The magic of the Aquinnah Wampanoag Powwow

Members of several tribes gathered at Aquinnah Circle to celebrate the annual powwow.


The 2023 Aquinnah Powwow cultural celebration took place over the weekend. According to, powwows are Native American gatherings where they come together to sing, dance, reconnect with old friends, and celebrate their rich ancestral histories. And there was a lot of that to be seen. The Aquinnah Powwow was hosted by the Wampanoag Tribe of Gay Head (Aquinnah), and with the help of tribal administration executive assistant Barbara Spain, I learned that the other tribes in attendance included Nipmuc, Mashpee Wampanoag, Narragansett, Lumbee, Crow, Eastern Pequot, Wabanaki, Taino, Asonet, and Herring Pond.

I arrived at noon on Saturday, and there was already a large crowd of people milling around — native folks dressed in traditional regalia as well as street clothes, and people from all over the Island community, checking out the vendors, laughing, catching up, and enjoying snacks and beverages from the food tent. Aside from the welcoming and friendly people working the admission tent, the first person I spoke to was Chief F. Ryan Malonson of the Aquinnah Wampanoag tribe.

“This is a very ceremonial time,” Chief Malonson said. “The powwow is a celebration of the end of summer season, coming into harvest time. Then in the spring, we’ll start all over again. It’s like a homecoming. Some tribal families have moved off-Island, but many come back home for the powwow.”

Chief Malonson explained a little about what to expect. “The grand entry starts off the celebration. There will be flag bearers, dancers, visiting tribal dignitaries, council members, head woman, head man, and children,” Chief Malonson shared. “We ask people to be respectful and to ask someone if they want to take their picture. There will also be times throughout the ceremony when we ask that no pictures or videos be taken.”

After chatting with Chief Malonson, I made my way over to the area where the vendors were. Wampanoag tribal elder and artist Donald Widdiss’ booth was the first to catch my attention. Widdis’ stunning work included wampum bracelets and necklaces made from quahog shells — the shells cut by snips and diamond grinders to create their tubular shape. The creamy purple-and-white shell beads were beautiful, creating striking pieces of jewelry. “I make everything by hand. Carve the beads and braid the fibers used to hold the beads in place,” Widdis said.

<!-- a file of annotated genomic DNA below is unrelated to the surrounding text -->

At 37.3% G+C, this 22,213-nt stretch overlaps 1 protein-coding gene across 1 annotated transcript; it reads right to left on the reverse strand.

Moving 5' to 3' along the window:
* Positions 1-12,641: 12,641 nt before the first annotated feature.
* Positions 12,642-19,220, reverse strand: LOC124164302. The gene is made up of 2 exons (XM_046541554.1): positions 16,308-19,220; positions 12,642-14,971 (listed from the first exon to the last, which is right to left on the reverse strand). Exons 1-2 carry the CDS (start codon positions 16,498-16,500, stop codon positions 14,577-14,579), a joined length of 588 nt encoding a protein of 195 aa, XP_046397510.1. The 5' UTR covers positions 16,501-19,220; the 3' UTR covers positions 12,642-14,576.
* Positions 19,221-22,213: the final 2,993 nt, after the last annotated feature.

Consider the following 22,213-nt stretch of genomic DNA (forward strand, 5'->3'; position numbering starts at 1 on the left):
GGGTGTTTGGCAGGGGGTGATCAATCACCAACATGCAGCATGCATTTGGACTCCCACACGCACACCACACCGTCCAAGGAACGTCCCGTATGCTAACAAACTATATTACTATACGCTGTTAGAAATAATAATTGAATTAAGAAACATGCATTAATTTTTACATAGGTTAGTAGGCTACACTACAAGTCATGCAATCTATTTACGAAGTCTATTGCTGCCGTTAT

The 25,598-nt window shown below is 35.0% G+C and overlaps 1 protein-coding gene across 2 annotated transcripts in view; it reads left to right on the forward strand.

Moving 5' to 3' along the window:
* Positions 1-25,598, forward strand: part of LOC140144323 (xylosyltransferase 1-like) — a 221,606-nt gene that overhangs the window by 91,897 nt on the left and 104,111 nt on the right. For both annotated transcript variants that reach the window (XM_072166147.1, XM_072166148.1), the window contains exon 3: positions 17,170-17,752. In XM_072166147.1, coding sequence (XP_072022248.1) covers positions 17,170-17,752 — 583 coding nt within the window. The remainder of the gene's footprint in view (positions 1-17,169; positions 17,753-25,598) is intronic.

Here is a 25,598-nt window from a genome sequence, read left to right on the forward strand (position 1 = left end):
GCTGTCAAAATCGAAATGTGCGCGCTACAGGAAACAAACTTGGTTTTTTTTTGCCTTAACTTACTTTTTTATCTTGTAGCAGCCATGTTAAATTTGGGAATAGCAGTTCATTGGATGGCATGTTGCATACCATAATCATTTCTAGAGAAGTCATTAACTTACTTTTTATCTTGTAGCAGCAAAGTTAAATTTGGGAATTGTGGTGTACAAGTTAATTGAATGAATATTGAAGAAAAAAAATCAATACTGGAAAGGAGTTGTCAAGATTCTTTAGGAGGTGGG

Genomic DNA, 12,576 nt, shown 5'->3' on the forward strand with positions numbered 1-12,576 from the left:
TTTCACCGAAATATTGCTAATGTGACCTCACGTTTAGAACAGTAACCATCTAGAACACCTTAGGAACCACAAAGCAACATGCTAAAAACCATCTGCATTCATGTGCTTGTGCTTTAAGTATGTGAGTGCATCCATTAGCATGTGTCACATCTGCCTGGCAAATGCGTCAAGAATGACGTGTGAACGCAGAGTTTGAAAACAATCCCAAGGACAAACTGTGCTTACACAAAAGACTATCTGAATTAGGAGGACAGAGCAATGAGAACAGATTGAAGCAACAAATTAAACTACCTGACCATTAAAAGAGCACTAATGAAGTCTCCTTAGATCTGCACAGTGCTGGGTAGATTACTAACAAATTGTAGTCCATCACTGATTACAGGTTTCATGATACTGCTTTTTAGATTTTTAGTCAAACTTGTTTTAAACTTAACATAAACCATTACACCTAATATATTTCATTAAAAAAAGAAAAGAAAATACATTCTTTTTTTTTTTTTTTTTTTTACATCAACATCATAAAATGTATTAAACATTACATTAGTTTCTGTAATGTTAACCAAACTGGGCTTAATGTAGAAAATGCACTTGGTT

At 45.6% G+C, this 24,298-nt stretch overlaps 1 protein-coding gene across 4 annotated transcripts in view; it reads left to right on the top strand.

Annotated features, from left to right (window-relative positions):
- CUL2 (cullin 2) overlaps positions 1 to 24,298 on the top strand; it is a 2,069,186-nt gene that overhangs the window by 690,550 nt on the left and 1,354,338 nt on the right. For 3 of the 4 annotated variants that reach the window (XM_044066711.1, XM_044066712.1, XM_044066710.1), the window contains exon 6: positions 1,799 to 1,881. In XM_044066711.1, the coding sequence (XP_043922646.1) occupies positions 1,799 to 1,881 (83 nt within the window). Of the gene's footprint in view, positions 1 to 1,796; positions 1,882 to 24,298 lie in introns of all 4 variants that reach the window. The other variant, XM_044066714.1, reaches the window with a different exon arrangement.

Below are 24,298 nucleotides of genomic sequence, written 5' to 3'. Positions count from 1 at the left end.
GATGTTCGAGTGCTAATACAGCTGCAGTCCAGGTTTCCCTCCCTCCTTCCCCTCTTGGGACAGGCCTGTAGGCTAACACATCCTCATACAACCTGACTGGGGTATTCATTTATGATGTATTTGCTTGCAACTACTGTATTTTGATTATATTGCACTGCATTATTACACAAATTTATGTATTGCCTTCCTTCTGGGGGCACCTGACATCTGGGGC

A little further along, I was drawn to Dan Shears’ booth, whose earrings, broaches, and bracelets were made from pink conch shell and quahog shell, as well as copper. Shears also makes birchbark baskets. “This is my first year here as a vendor. I’ve come before as a dancer. I’m from the Abenaki tribe in Berkshire County, and I love coming over for the powwow. It’s really like a family reunion. Actually, I wanted to be a vendor this year, so I could get to meet more tribal people,” Shears said.

One of the goals of this year’s powwow was to bring awareness to the epidemic of murdered and missing native women, so I headed to the Kinship Heals tent to learn more. Kinship Heals is part of the Northeast Native Network of Kinship and Healing. According to its website, Kinship Heals are women of the Wampanoag nation, the People of the First Light, who are on a journey to end domestic violence, sexual assault, stalking, and sex trafficking in their communities.

According to Native Women’s Wilderness ( and Native Hope (, as of 2016, the National Crime Information Center has reported 5,712 cases of missing American Indian and Alaska Native women and girls. Yet the U.S. Department of Justice missing persons database has reported only 116 cases. Murder is the third leading cause of death for indigenous women (Centers for Disease Control), and the majority of these murders are committed by non-native people on native-owned land.